You can't steer a bicycle while it's standing still, but once it starts moving forward it has pretty good maneuverability. You can't learn to ride a bike without doing it badly for a while. You could spend 15-20 years studying bike riding, learn every detail of the physics of torque and angular momentum, the physical properties of the alluminum frame, the chemical compisition of the rubber in the tires, the intricate details of the manufacture. You could study the anatomy and physiology and biomechanics and kinesiology of the legs and hips and their interaction with the cardiorespiratory system and metabolism and on and on and on. But at the end of that 15-20 years you still will not have gotten any bike riding done.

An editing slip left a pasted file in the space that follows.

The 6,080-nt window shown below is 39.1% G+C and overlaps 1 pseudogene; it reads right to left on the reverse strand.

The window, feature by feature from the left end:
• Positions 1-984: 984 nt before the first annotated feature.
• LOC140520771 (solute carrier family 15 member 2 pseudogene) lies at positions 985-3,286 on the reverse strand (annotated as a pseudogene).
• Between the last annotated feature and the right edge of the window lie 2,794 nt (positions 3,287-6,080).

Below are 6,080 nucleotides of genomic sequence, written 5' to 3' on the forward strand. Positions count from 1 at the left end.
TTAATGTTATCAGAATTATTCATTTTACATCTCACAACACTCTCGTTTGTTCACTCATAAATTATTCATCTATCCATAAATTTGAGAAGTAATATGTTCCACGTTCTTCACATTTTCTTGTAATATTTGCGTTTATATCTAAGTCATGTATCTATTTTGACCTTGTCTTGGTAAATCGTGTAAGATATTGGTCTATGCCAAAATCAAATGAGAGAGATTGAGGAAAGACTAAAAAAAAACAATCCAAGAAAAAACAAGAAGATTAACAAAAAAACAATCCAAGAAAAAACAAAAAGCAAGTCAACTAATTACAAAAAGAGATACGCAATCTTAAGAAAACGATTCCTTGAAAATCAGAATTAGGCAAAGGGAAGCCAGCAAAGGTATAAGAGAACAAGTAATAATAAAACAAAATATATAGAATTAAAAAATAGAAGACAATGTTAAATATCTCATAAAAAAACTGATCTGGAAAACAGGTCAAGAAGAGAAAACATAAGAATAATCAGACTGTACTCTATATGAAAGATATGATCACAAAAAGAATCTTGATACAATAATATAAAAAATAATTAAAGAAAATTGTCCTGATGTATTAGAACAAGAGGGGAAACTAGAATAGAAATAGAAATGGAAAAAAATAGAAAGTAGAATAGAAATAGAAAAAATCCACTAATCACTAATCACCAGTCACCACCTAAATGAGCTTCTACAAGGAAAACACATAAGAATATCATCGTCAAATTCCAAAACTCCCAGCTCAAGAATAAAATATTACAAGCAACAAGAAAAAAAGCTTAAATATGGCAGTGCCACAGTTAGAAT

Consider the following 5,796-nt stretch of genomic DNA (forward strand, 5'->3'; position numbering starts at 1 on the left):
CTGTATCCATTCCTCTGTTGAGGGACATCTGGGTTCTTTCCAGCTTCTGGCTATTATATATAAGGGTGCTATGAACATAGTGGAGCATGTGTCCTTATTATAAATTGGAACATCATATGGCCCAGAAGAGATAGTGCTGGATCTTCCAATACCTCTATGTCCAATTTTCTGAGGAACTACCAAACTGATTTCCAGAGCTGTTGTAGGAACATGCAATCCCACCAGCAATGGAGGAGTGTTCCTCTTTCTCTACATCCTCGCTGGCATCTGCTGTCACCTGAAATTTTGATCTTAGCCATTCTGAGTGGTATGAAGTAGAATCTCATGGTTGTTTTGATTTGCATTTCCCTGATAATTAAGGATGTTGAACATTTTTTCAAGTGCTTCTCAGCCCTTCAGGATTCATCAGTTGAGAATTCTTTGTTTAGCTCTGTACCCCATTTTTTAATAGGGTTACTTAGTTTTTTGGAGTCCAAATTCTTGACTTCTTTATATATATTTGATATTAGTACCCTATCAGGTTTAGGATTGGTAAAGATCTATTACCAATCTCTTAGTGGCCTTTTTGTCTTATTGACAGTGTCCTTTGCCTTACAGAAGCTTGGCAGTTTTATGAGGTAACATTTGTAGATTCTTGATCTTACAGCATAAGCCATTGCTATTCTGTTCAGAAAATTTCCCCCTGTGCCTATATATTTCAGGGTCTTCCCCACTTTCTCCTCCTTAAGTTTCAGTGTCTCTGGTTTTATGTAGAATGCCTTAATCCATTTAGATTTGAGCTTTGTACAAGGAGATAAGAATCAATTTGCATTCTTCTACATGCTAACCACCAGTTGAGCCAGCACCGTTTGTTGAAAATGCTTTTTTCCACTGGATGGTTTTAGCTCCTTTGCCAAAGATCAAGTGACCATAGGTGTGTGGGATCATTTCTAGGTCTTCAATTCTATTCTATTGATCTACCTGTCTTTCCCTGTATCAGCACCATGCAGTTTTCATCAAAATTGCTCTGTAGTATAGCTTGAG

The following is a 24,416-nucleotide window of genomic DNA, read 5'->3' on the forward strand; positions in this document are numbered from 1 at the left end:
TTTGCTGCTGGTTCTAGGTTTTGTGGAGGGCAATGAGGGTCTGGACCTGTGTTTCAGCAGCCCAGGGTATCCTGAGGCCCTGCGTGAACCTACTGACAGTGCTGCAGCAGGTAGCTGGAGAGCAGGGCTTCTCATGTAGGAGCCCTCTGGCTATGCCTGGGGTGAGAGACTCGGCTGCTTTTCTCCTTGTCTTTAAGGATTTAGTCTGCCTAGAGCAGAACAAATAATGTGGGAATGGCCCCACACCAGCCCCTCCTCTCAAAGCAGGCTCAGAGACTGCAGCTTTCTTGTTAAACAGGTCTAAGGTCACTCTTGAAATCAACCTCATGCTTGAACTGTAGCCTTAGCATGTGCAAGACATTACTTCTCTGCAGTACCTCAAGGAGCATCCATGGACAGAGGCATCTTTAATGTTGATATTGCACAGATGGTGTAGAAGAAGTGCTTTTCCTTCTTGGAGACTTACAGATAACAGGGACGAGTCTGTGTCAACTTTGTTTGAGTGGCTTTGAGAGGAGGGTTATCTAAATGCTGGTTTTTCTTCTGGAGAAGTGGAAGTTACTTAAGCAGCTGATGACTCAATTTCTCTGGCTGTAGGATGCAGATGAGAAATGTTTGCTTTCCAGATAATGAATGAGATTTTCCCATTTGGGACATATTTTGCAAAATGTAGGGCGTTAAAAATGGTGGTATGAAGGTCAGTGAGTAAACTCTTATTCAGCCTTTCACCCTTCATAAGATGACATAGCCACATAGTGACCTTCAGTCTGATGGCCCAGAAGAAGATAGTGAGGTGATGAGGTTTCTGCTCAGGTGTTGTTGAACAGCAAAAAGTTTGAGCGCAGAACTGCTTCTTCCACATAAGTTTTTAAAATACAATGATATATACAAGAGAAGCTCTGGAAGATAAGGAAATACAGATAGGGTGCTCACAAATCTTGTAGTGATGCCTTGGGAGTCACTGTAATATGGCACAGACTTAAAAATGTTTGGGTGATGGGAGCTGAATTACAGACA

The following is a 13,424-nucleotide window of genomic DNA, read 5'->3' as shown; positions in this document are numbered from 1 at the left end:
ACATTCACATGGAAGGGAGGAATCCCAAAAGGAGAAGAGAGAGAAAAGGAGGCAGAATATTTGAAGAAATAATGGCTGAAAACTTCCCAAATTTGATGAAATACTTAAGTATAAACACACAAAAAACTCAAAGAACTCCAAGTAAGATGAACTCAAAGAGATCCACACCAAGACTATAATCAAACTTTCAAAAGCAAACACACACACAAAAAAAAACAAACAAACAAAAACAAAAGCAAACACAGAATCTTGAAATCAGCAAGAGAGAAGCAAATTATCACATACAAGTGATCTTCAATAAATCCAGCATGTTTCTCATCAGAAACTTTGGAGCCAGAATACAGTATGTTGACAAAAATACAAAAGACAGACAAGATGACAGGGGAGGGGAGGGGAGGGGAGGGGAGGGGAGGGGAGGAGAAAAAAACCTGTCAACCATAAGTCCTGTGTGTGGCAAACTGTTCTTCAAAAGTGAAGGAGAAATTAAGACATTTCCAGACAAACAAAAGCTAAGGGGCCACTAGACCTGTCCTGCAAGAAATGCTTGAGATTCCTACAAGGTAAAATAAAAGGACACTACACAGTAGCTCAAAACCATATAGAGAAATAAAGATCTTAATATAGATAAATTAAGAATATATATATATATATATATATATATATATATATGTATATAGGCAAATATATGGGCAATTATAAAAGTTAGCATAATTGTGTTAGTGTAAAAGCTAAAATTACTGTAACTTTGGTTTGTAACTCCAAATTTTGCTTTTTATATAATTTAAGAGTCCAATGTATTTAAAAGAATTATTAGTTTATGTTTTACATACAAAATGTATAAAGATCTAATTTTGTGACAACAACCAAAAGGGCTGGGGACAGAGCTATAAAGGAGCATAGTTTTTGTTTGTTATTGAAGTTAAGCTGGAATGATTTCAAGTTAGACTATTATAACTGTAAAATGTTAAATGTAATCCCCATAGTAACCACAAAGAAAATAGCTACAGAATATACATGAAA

Pretty much every discipline in the world works this way - the process has to be kicked off and develop some momentum before it can be can be steered or optimized or "done properly." Why do you think doctors and lawyers are still practicing medicine and law after they graduate from school?
Aikido and judo are like this. So is learning to teach aikido and judo. You won't get it right, but you cannot let that stop you from starting.
Don't worry about screwing it up - start now and you can optimize it later.